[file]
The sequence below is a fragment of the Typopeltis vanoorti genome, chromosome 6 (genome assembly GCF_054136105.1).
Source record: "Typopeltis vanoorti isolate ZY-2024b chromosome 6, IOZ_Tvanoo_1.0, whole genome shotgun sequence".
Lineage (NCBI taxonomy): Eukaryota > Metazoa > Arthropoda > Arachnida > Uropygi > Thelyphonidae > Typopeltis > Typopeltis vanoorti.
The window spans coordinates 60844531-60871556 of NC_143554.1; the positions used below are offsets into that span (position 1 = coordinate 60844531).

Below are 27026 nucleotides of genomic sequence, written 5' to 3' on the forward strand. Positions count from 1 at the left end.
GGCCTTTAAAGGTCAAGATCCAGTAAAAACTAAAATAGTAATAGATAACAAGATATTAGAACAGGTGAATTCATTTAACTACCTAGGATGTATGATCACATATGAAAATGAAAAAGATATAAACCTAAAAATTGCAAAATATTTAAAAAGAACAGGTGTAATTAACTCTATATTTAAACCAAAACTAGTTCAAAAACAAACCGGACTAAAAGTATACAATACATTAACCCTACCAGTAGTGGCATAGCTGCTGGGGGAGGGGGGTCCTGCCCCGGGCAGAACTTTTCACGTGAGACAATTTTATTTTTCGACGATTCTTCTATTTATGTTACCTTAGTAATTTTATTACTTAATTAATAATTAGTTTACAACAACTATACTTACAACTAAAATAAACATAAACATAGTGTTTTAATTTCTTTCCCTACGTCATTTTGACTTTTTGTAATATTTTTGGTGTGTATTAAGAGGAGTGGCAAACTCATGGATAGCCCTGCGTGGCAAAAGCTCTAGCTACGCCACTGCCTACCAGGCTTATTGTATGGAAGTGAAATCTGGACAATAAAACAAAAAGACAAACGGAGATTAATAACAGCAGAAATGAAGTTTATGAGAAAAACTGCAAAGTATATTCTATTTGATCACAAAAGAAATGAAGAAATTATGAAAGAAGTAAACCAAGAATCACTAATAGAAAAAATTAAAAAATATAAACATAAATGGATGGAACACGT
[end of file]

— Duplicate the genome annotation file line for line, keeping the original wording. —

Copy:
The sequence below is a fragment of the Typopeltis vanoorti genome, chromosome 6 (genome assembly GCF_054136105.1).
Source record: "Typopeltis vanoorti isolate ZY-2024b chromosome 6, IOZ_Tvanoo_1.0, whole genome shotgun sequence".
Lineage (NCBI taxonomy): Eukaryota > Metazoa > Arthropoda > Arachnida > Uropygi > Thelyphonidae > Typopeltis > Typopeltis vanoorti.
The window spans coordinates 60844531-60871556 of NC_143554.1; the positions used below are offsets into that span (position 1 = coordinate 60844531).

Below are 27026 nucleotides of genomic sequence, written 5' to 3' on the forward strand. Positions count from 1 at the left end.
GGCCTTTAAAGGTCAAGATCCAGTAAAAACTAAAATAGTAATAGATAACAAGATATTAGAACAGGTGAATTCATTTAACTACCTAGGATGTATGATCACATATGAAAATGAAAAAGATATAAACCTAAAAATTGCAAAATATTTAAAAAGAACAGGTGTAATTAACTCTATATTTAAACCAAAACTAGTTCAAAAACAAACCGGACTAAAAGTATACAATACATTAACCCTACCAGTAGTGGCATAGCTGCTGGGGGAGGGGGGTCCTGCCCCGGGCAGAACTTTTCACGTGAGACAATTTTATTTTTCGACGATTCTTCTATTTATGTTACCTTAGTAATTTTATTACTTAATTAATAATTAGTTTACAACAACTATACTTACAACTAAAATAAACATAAACATAGTGTTTTAATTTCTTTCCCTACGTCATTTTGACTTTTTGTAATATTTTTGGTGTGTATTAAGAGGAGTGGCAAACTCATGGATAGCCCTGCGTGGCAAAAGCTCTAGCTACGCCACTGCCTACCAGGCTTATTGTATGGAAGTGAAATCTGGACAATAAAACAAAAAGACAAACGGAGATTAATAACAGCAGAAATGAAGTTTATGAGAAAAACTGCAAAGTATATTCTATTTGATCACAAAAGAAATGAAGAAATTATGAAAGAAGTAAACCAAGAATCACTAATAGAAAAAATTAAAAAATATAAACATAAATGGATGGAACACGT